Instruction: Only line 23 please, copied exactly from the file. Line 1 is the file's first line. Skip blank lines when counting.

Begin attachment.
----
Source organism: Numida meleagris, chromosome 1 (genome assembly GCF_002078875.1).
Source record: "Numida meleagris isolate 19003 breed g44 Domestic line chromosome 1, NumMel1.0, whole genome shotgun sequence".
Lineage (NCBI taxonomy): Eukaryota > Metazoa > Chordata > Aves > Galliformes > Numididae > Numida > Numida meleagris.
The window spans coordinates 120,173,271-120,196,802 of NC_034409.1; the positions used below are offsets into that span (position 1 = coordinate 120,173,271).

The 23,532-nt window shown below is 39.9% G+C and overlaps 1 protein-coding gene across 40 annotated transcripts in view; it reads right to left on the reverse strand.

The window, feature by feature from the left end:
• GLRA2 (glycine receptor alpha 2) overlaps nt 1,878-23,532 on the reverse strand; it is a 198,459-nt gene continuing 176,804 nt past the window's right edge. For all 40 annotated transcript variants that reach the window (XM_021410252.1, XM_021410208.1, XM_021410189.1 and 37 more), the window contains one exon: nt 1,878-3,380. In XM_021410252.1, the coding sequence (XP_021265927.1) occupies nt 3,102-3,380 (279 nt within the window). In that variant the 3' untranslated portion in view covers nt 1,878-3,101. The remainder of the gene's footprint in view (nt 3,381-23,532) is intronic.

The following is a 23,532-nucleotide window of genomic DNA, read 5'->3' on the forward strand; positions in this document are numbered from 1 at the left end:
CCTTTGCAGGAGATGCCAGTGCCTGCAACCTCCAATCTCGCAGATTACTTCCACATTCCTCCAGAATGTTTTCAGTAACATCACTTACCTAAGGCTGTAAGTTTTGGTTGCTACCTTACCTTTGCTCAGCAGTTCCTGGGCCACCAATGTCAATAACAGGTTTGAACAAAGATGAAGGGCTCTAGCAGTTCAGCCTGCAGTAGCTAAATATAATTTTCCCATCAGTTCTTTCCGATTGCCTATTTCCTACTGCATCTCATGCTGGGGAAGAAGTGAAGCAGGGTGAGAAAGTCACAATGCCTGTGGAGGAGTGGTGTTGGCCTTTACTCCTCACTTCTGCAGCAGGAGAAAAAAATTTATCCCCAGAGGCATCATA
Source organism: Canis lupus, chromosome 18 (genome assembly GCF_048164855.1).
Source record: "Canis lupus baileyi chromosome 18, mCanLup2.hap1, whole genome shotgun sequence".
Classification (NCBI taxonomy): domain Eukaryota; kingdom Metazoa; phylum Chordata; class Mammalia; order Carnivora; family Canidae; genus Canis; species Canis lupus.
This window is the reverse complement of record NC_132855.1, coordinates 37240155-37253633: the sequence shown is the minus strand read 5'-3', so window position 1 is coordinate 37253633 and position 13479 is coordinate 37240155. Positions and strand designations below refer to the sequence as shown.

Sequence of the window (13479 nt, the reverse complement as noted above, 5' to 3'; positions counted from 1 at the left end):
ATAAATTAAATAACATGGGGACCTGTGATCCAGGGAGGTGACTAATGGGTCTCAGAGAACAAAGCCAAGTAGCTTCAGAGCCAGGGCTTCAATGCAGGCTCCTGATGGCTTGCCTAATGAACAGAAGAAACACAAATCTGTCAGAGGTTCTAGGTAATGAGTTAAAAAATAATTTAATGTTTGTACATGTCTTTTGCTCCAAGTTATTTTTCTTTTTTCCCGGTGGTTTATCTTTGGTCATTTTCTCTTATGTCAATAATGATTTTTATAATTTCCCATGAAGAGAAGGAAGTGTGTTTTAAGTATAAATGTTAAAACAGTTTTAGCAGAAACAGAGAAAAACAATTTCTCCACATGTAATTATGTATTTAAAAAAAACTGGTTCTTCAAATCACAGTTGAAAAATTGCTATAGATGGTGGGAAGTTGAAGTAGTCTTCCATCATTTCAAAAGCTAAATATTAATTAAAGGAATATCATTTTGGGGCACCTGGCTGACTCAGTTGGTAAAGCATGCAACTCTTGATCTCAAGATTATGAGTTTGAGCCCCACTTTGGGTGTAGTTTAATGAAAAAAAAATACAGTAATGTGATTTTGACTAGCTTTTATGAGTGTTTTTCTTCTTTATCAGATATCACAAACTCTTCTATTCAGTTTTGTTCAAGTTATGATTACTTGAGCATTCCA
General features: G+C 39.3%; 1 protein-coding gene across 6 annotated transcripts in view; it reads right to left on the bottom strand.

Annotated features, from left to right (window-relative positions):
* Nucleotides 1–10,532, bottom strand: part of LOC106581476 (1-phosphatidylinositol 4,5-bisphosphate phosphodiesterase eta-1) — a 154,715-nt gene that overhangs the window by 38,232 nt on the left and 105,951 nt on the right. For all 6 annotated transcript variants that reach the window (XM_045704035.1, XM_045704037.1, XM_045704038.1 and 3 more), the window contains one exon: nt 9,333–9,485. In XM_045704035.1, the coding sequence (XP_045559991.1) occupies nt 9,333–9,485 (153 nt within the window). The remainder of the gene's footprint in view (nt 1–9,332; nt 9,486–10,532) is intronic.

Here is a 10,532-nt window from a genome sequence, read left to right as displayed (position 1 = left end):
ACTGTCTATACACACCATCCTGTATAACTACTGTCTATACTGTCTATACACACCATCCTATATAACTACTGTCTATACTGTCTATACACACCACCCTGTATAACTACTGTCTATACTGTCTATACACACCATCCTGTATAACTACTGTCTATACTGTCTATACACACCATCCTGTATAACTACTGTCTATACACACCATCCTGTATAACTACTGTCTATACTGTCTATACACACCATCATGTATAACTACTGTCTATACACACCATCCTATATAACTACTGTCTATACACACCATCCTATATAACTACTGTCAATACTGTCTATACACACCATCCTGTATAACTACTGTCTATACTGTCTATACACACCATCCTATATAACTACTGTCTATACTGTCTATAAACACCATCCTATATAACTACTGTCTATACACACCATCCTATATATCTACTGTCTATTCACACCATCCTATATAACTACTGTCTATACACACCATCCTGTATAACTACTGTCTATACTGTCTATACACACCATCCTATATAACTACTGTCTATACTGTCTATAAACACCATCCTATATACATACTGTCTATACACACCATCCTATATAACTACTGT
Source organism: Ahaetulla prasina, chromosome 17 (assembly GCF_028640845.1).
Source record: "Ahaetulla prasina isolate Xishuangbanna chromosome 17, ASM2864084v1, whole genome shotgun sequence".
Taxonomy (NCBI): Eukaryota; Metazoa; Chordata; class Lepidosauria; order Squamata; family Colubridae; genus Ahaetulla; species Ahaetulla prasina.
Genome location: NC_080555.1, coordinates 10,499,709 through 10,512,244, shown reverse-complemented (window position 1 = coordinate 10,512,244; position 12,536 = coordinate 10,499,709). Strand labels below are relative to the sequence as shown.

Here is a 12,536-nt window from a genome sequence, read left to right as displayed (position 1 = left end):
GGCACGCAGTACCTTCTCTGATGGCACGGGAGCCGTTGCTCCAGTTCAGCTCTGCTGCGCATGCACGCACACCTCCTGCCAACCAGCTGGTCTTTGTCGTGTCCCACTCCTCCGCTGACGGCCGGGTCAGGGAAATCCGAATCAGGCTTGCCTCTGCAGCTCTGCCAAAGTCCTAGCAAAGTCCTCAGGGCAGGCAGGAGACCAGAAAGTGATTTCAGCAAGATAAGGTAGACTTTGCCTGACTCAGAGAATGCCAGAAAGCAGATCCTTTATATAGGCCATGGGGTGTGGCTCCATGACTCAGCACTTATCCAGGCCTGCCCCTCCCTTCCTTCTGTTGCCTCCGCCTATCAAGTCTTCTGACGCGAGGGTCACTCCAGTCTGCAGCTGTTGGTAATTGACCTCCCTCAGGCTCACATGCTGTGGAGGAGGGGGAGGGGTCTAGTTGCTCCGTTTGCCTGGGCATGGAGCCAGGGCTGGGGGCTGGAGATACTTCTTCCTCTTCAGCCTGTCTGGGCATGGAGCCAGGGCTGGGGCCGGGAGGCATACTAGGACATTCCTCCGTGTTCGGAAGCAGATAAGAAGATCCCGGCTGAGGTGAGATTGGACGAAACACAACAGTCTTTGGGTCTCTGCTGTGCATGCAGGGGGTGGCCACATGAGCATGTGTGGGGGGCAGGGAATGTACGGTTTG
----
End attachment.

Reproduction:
Taxonomy (NCBI): Eukaryota; Metazoa; Chordata; class Lepidosauria; order Squamata; family Colubridae; genus Ahaetulla; species Ahaetulla prasina.